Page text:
In all honest, LGBT travelers shouldn’t head to Riga for its gay scene but instead to fall in love with its old-world charm, beautiful hotels and the picturesque countryside of Latvia. Not to mention the lower prices, wonderful Latvian design community, and incredible gastronomical landscape.
If you’re looking for raging gay nightlife like Munich, Las Vegas or Bangkok – you won’t find it here. Still, there are plenty of cute Latvian boys and girls, cocktails aplenty and mountains of hidden gems to uncover… Trust us, Riga will not disappoint!
Gay Riga Guide: The Essential Guide To LGBT Travel In Riga Latvia
Obviously being gay does not define which attractions we will want to see in each city and the majority of queer travelers just want to have fun and check out the top things to see in Riga during the day!
There is so much to do in this gorgeous city – but we found our favorite memories were simply sitting and drinking coffee watching the world go by, getting lost in the fairytale-like Old Town and Art Noveau neighborhoods or hiring a car and exploring the beautiful surrounding towns and countryside. Oh, and wandering through all the beautiful design stores and being pampered on an affordable spa day.
You hardly run the risk of getting bored in Latvia no matter how long you stay. It’s difficult to throw a stone in this bustling city without hitting something historic and worth visiting– but still, it helps to have some idea what is going on, so here are our just a few of our favorite things to do in Latvia that you should not miss!
National Library of Latvia – A dominant landmark on the Riga cityscape, the national library was open in 2014 and is equally impressive inside and out. Non-residents simply need to borrow a guest pass to head up to the 7th floor for spectacular views of the Old Town, though there is a rotating array of exhibitions here which may also capture your attention – not to mention the unsurpassed collection of Latvian literature housed within.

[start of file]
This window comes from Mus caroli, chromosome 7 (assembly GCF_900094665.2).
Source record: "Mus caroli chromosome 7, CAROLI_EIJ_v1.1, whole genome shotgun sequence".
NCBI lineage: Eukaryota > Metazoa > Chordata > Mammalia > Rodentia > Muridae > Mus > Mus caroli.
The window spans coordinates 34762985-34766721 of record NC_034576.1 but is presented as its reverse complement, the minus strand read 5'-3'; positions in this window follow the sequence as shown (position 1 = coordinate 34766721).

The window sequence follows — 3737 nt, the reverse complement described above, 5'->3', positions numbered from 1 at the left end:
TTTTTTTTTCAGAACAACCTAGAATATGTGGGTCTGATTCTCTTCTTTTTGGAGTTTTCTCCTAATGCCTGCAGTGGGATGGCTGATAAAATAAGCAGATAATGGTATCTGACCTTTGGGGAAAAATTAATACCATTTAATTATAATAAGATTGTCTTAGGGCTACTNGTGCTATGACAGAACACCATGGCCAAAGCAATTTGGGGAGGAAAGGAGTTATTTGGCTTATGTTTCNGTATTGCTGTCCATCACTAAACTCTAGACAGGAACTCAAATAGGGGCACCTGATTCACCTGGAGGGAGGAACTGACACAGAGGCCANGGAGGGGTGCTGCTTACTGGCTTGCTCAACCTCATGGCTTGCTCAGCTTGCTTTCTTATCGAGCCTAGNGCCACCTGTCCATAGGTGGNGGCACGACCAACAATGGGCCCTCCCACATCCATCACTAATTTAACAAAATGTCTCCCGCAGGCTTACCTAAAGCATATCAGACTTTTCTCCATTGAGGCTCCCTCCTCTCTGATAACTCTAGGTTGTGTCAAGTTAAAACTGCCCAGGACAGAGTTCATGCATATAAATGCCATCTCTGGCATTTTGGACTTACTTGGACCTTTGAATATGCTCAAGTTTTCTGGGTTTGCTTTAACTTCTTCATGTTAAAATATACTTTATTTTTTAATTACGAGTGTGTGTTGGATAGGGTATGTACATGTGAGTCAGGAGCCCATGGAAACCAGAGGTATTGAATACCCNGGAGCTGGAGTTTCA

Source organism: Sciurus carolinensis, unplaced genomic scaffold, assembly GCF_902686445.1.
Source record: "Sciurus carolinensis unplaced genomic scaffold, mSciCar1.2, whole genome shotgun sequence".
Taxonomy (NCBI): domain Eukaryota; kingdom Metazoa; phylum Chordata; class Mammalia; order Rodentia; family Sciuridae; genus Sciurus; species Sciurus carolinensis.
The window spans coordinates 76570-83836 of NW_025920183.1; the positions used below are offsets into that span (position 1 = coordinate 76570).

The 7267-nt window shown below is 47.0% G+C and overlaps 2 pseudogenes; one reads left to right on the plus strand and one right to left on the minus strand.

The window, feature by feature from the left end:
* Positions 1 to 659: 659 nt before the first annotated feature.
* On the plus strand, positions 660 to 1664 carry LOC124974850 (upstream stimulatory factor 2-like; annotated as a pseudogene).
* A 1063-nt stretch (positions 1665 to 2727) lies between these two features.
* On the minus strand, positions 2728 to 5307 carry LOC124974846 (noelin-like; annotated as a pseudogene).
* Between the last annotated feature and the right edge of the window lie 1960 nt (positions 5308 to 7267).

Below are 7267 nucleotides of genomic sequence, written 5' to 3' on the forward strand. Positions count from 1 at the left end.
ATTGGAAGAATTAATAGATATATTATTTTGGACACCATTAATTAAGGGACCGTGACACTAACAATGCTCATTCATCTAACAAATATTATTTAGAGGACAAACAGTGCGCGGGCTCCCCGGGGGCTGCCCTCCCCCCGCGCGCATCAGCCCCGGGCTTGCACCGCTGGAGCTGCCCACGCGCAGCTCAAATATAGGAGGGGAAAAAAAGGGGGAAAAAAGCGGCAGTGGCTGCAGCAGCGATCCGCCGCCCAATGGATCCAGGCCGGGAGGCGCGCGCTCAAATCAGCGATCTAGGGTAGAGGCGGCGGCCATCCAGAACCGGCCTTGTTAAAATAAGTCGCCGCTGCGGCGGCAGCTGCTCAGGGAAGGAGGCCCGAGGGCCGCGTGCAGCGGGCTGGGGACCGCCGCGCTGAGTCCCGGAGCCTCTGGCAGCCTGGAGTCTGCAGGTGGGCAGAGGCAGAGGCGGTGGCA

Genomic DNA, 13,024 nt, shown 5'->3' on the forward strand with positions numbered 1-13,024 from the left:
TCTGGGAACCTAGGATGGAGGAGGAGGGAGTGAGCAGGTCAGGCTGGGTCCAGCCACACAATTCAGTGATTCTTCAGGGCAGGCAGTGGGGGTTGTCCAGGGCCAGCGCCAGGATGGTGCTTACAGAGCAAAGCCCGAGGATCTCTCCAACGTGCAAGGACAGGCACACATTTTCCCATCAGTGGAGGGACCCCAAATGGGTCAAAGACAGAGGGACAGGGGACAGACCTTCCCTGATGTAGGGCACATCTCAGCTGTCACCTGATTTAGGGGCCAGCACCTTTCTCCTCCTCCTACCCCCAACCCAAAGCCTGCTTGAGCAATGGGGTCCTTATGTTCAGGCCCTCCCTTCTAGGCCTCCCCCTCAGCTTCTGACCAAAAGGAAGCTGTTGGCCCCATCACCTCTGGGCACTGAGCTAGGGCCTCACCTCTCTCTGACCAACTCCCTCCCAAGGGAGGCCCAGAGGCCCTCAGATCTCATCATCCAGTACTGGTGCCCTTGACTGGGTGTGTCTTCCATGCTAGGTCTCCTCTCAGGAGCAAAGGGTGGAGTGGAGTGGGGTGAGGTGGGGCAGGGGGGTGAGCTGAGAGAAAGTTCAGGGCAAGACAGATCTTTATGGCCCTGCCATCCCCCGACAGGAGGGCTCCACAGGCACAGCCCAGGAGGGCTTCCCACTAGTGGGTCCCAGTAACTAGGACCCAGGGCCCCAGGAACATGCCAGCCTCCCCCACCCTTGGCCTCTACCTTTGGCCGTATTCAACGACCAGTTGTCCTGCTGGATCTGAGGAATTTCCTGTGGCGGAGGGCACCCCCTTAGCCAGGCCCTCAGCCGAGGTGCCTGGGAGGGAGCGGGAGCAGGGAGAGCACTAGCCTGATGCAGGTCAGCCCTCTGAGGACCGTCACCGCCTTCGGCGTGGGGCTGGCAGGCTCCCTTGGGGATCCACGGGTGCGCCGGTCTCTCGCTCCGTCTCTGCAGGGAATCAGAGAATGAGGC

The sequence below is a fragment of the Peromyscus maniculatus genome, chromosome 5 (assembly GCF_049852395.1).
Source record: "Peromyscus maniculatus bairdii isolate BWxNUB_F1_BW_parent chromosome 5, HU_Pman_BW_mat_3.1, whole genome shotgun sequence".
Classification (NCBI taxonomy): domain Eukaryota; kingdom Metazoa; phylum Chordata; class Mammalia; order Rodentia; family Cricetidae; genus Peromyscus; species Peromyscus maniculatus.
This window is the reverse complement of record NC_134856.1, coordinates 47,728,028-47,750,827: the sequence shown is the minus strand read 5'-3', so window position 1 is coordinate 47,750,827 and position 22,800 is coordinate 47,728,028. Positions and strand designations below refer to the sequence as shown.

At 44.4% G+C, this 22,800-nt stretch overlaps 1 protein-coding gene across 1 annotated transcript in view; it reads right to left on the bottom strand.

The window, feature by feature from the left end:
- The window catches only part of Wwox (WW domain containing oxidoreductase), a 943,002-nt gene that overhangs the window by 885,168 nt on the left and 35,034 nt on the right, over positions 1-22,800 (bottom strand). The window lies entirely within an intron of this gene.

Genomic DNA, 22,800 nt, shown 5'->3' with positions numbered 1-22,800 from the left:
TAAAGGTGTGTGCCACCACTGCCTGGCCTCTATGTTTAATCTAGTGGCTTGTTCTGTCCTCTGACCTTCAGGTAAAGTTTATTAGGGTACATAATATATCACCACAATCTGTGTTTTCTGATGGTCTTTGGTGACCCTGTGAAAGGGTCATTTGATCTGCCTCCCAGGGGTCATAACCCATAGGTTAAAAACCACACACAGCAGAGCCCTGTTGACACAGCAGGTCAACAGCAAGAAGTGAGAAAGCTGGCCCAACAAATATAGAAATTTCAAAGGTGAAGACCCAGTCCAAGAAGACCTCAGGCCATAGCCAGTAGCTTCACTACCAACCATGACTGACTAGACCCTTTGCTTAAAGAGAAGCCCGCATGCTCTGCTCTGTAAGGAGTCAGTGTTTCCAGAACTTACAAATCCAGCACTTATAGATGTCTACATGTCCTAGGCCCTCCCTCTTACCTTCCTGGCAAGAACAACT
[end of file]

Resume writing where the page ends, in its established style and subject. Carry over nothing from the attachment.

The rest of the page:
Riga Central Market – One of the largest indoor markets in Europe, located just outside of Riga’s UNESCO-listed Old Town. Found in repurposed zeppelin hangers, take the time to immerse yourself in local life as you explore the lively market, or why not opt for a food tour if you want to learn more about Latvian cuisine and cultural traditions. Either way, you can explore a variety of local specialties like smoked meats, cheeses, herring, and hemp butter – or taste modern gourmet cuisine in the new food hall. Much like Riga, the Central Market is currently undergoing a huge revitalization project, so while it may be in flux it is still certainly worth a visit.
Latvian National Opera – In 1995, the entire building of the Latvian National Opera was reconstructed and six years later, the magnificent hall of the New Opera was opened to the public. Today the majestic concert hall can accommodate more than a thousand people and showcases a wonderful range of modern ballet and exquisite operas. You can buy Official Tickets to Latvian National Opera from a little as 5 Euro, so there really is no excuse not to go.
Canal Boat Sightseeing Cruise – The River Daugava and Riga Canal encircle Riga’s UNESCO-listed Old Town, passing many of the city’s most memorable landmarks. This 1-hour sightseeing cruise offers a leisurely way to take in the sights —glide past the Freedom Monument, the Latvian National Opera, and the Latvian National Theatre; enjoy views of Kronvalda Park and Riga Castle, and cruise beneath the Shroud Bridge and Stone Bridge.
Jurmala – Head out of town to Latvia’s biggest and most popular beach resort, less than an hour from Riga by train or car. Spend the day taking in the magnificent Baltic coast, explore the beaches of Jurmala, wandering old wooden neighborhoods, indulging at the spa or dining at any of the areas fine restaurants. A well-known bolt hole of wealthy Russians looking to hide their fortunes, the contrast between Jurmala and Riga is in itself absolutely fascinating.